Maricat 4.3m – The all Australian Designed “Off the Beach” Catamaran.The Maricat is an Australian designed catamaran. The boat was originally designed by Alan Mayer as a 14 footer in the mid 70's in conjunction with Claude McCullock. Claude had a “build your own boat” factory, Sea Mac Boats, where Alan produced the prototype.
About 100 or so of the original 14 footers were built before some major modifications were undertaken to produce the now famous Maricat 4.3m. The name came from Claude's wife ‘Mari'. The original boat plans are now held by the National Maritime Museum and form part of Australia 's marine architectural history.
For a number of years the boats where manufactured in Haberfield NSW by J & S Fibreglass (Jeff Simmonds) until the company's demise in 1982. The manufacturing rights where then taken over some time later by Mariglass (Richard Ward) who remained in the Haberfield factory until the mid nineties. The manufacturing rights now belong to Ross Guinea who is located in Brisbane at Brisbane Catamaran Centre.
To date some 3500 or so Maricats have been sold, many to people just looking for an easy boat to rig and sail. It certainly is:
A great number of boats were sold to the hire fleets where many people experienced the thrill of catamaran sailing for the first time only to return home from the annual holiday and seek out the manufacturer to buy a boat. Today if you wander around any suburban streets and look in the back yard you're most likely to find a Maricat.
A Little Bit Of History
Originally promoted as "THE COMFORTABLE CATAMARAN" the basic asymmetrical banana shape of the Maricat 4.3 hull has not altered over the years. As the popularity of the boat increased only small modifications where made to keep the cost down. For example, the rear beam and the traveller track were integrated into one extrusion and a one-piece trampoline replaced the original two piece one laced up the middle. The small cruising jib however, was replaced with a larger racing jib, developed by Graeme Bundock. The racing jib made the sloop rigged cat very competitive and large numbers of sloops soon appeared at regattas and State and National Title.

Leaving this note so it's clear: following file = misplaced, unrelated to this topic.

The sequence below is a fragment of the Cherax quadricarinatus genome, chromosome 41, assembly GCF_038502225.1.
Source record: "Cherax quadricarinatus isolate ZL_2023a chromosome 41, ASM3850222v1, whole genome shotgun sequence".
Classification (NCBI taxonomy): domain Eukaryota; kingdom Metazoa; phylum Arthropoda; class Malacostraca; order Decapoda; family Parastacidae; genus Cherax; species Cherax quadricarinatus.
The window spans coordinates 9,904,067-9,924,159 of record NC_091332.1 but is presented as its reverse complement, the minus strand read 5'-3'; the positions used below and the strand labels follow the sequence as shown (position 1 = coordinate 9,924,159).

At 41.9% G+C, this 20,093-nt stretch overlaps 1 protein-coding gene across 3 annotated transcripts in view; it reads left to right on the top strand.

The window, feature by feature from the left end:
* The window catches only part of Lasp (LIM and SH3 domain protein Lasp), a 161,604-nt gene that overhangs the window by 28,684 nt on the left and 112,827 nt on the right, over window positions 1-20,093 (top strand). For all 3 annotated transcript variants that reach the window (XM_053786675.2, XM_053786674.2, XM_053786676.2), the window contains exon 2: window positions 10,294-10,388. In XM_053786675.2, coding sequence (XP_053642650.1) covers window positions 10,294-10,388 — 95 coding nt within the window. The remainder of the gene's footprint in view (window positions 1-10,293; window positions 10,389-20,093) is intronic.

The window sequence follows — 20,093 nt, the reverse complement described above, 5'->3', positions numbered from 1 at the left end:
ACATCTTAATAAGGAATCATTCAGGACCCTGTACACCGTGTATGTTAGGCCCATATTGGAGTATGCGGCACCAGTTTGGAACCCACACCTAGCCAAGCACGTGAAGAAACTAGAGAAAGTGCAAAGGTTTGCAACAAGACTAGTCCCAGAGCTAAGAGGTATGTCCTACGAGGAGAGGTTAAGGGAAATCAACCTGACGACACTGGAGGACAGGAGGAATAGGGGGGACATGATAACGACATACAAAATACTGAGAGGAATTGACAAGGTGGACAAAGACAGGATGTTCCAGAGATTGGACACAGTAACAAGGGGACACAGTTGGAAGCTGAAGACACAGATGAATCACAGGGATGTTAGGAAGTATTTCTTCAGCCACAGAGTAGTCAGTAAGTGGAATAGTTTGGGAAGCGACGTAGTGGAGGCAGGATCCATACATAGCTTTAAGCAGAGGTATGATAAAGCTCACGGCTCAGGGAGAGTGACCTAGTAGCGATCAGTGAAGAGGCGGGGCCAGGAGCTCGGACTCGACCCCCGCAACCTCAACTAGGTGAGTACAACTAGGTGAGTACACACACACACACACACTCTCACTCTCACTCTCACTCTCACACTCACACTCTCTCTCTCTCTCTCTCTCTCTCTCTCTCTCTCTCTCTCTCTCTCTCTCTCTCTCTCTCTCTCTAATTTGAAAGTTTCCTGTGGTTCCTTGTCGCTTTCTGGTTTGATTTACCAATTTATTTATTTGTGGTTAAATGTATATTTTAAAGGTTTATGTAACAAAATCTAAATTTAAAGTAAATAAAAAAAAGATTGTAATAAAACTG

The boat was well known for the many multi-coloured sails. In the early and mid eighties, where a racing fleet of eighty plus Maricats was not uncommon, the coloured sails made a spectacular sight at many coastal & inland venues. Pictures featuring fleets of Maricats often appeared on post cards & other tourist destination promotional material.
One of the original early sales brochures for the 14 footer best described the boat: “The eighteen months of development work show up the instant you jump aboard. This lady has class!" From the fine entry bows to the high aspect ratio rudders, the boat is complete in every way. The expensive ‘go-fast' options offered on other craft are standard equipment on the MARICAT 14. Full width traveller, six-block mainsheet, geared down haul, etc., are not an expensive afterthought you will need to buy later – they are standard equipment.
Your safety and comfort are well catered for. A righting rope is, of course, standard equipment. Should you hole a hull the large lockers double as buoyancy tanks and will keep your boat afloat. “Saddle sores” are a thing of the past when you sit on a MARICAT 14. The diagonal cut trampoline joins smoothly into the curved fibreglass decks and this provides comfortable seating whether you are pottering along in a drifter or straining to hold a hull down on a screaming reach.The versatility of your MARICAT 4.3m will also be appreciated…Go racing on Saturday and take two or three or maybe even four with you for a spin on Sunday. You don't need a crew, but the buoyant hulls ensure that you need not leave them behind.